Showing posts from August, 2008

Fantasy & Science Fiction, October/November 2008

Following a similar experiment a couple of years ago, the folks at Fantasy & Science Fiction magazine offered a copy of their most recent issue to anyone willing to blog about it, and, after taking a look at the issue's table of contents, I happily took them up on their offer. With stories by Geoff Ryman, Stephen King, M. Rickert, Robert Reed and several others, this seemed like a not-to-be-missed entry in the magazine's history, and I was looking forward to writing an exuberant piece about some top-notch short fiction. Sadly, the further I got into the October/November issue, the less I found to be excited about. The big names have turned up, to be sure, but only one of them has delivered on the level I'd expected. Last time I wrote about a F&SF giveaway issue, I complained about the magazine's nonfiction content, and specifically its datedness. What was the point, I asked, of reviewing Ian McDonald's River of Gods months after it had been nominated

A Vacation in Bohemia

In a word: lovely.  Which encompasses both the experience--I've been in need of some decompression, and it was a chance to spend time with my family and celebrate both my mother's birthday and my brother's discharge from the army--and the setting, for which I need offer no more evidence than the following: On the other hand, dear God is this city expensive.  I've been to many popular tourist destinations in my day, and especially with the Euro so strong at the moment it was clear that this was not going to be a cheap trip, but much as I enjoyed Prague it was hard to escape the impression that this is a city out to bilk tourists for everything they have.  The $3 water bottles (closer to $7 in the real tourist areas), the exorbitant prices at restaurants (which, surprisingly enough, returned to Earth almost as soon as we left the realm of tourist attractions), and most of all, the price of entry to almost every attraction, often completely out of proportion to the breadth

Hello, Goodbye

Just popping my head in to say that I'm going to be vacationing in Prague for the next week--doing my part to make the internet just a little bit deader than it is right now.  As ever, I won't be receiving e-mails, and though I might be able to see comments to the blog I probably won't get around to responding to them before I get back.  Be good.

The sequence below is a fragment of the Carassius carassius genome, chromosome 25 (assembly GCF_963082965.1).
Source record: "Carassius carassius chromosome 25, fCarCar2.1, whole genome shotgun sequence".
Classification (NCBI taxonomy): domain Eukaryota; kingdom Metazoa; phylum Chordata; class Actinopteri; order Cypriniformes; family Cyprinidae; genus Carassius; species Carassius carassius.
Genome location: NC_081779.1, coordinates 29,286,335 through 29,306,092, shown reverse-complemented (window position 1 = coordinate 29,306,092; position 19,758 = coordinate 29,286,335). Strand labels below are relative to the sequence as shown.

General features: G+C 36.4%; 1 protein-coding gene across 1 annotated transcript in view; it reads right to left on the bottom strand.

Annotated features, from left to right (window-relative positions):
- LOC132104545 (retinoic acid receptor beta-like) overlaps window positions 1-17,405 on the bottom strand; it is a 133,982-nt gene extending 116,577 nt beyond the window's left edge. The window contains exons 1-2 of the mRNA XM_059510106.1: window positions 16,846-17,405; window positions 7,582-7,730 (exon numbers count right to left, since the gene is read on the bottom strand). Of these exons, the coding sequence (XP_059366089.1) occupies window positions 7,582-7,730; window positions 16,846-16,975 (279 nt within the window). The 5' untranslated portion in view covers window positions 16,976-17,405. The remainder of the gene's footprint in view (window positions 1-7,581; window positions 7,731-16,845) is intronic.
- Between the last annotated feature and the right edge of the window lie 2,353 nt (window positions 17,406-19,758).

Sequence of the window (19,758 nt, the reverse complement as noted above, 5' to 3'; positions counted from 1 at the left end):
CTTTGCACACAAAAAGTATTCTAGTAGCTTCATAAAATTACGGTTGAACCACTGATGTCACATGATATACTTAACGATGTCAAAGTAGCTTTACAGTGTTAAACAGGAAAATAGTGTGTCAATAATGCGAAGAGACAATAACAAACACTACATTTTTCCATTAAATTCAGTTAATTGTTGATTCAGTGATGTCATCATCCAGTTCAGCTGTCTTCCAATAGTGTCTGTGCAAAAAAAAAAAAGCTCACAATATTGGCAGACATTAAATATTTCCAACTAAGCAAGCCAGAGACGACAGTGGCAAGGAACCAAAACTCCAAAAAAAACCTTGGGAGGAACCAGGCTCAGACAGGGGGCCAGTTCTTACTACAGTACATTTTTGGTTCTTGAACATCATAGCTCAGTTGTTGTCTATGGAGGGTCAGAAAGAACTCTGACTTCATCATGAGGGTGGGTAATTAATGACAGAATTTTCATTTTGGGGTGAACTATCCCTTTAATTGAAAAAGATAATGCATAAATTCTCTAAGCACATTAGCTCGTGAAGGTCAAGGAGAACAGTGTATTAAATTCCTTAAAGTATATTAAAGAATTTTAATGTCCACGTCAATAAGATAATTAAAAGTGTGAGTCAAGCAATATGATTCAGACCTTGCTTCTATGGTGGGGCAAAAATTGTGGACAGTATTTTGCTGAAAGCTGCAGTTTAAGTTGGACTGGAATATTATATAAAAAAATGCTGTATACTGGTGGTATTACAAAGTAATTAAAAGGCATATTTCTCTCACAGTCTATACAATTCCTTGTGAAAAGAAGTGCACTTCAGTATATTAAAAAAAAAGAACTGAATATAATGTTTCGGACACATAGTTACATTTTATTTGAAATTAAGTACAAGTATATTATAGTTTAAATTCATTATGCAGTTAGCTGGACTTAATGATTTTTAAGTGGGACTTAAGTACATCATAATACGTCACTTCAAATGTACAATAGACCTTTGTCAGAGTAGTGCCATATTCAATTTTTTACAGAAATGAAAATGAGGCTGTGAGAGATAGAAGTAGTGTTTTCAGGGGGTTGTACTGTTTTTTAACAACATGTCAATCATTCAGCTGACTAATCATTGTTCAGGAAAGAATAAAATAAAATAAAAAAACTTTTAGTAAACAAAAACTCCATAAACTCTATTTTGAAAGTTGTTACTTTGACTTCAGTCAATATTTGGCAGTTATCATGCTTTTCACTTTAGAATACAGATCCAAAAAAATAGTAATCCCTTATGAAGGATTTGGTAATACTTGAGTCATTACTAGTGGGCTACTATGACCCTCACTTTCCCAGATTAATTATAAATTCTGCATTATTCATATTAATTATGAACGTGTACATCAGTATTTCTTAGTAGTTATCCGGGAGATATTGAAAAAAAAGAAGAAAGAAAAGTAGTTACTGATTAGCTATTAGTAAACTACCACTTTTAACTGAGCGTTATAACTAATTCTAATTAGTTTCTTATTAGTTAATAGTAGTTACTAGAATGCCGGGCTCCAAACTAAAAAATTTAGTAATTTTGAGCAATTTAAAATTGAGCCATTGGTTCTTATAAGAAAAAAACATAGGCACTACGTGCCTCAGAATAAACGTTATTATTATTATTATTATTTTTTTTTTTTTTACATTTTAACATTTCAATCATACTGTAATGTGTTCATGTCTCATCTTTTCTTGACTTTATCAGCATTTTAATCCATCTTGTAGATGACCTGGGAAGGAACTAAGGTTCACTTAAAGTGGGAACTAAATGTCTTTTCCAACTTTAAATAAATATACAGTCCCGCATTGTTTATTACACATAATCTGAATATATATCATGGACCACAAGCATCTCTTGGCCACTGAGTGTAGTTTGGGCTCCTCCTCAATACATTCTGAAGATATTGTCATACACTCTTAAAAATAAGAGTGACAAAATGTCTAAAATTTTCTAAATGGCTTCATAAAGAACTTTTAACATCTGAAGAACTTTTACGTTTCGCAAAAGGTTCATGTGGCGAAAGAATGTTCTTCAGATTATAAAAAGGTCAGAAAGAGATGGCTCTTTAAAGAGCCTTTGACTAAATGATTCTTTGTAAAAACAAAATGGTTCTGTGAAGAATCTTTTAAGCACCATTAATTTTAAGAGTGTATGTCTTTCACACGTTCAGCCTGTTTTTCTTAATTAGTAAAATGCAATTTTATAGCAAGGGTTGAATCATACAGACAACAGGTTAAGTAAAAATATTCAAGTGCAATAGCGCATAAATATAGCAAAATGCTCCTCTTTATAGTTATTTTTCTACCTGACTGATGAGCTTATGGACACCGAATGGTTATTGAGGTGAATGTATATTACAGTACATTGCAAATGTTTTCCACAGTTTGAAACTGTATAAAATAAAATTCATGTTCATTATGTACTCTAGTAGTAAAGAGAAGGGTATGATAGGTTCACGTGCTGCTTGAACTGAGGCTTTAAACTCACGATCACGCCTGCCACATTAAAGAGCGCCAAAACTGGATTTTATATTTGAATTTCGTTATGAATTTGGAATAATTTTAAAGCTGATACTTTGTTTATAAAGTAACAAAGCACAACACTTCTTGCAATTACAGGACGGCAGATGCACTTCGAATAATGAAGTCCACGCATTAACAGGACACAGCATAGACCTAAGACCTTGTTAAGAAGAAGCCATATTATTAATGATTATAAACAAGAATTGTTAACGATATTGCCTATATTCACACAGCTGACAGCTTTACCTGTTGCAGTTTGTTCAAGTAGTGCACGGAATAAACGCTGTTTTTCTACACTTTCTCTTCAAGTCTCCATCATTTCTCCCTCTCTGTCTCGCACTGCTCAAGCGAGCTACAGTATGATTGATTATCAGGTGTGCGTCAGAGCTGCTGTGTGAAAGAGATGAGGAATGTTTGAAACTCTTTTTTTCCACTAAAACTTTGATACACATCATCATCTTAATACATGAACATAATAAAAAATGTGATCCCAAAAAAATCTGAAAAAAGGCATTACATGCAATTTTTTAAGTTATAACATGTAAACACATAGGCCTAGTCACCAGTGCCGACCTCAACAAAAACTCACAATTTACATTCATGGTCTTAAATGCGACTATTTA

Recent Reading Roundup 17

The summer doldrums are hitting me hard--all the interesting movies have been and gone, for one thing, and there's still nothing to watch on TV. So, have some books. Farthing by Jo Walton - I've resisted Walton's extraordinarily and almost universally liked novel for some time now, having been so singularly unimpressed with previous offering, Tooth and Claw . 's policy of releasing selected books from their catalogue under CC licenses, however, inspired me to give Farthing a look and, well, it looks like my first instinct was right. The novel suffers, in fact, from much the same flaws as Tooth and Claw . It has an inventive premise--a Christie-esque country house mystery told in an alternate universe in which Britain made peace with Hitler and, in the late forties, is slipping, much like the rest of the world, into fascism and institutionalized xenophobia--and is for a time energetic and enjoyable, but soon begins to flag and drag, giving the impression of


My review of The X-Files: I Want to Believe , appears today at Strange Horizons . Shockingly, it is not positive. If you've clicked through from there you might also be interested in my posts about Wall-E and The Dark Knight .

Extremely Loose Interpretation of the Term 'Review'

Reviews of The Dark Knight are cropping up all over, but I'm going to go out on a limb and say that Rick Norwood's at SF Site is, by far, the weirdest. It starts out normally enough, commenting on the film and praising, in particular, Heath Ledger's performance as the Joker. Then, at about the halfway point, we get this: Is The Joker on drugs? Heath Ledger died from an accidental overdose of prescription drugs. Was he taking drugs when he played The Joker? I don't know, but I hope not. Good as The Dark Knight is, it is not a film worth dying for. Believe it or not, it gets even more mind-boggling. The review proceeds in what can only be called a stream of free associations, as Norwood muses on drug-addled artists of the past, America's hypocritical attitude towards drug use, George W. Bush's drug history, and racism. Each thought is only tangentially related to the one before (or indeed to the sentences preceding and following it), and has absolutely noth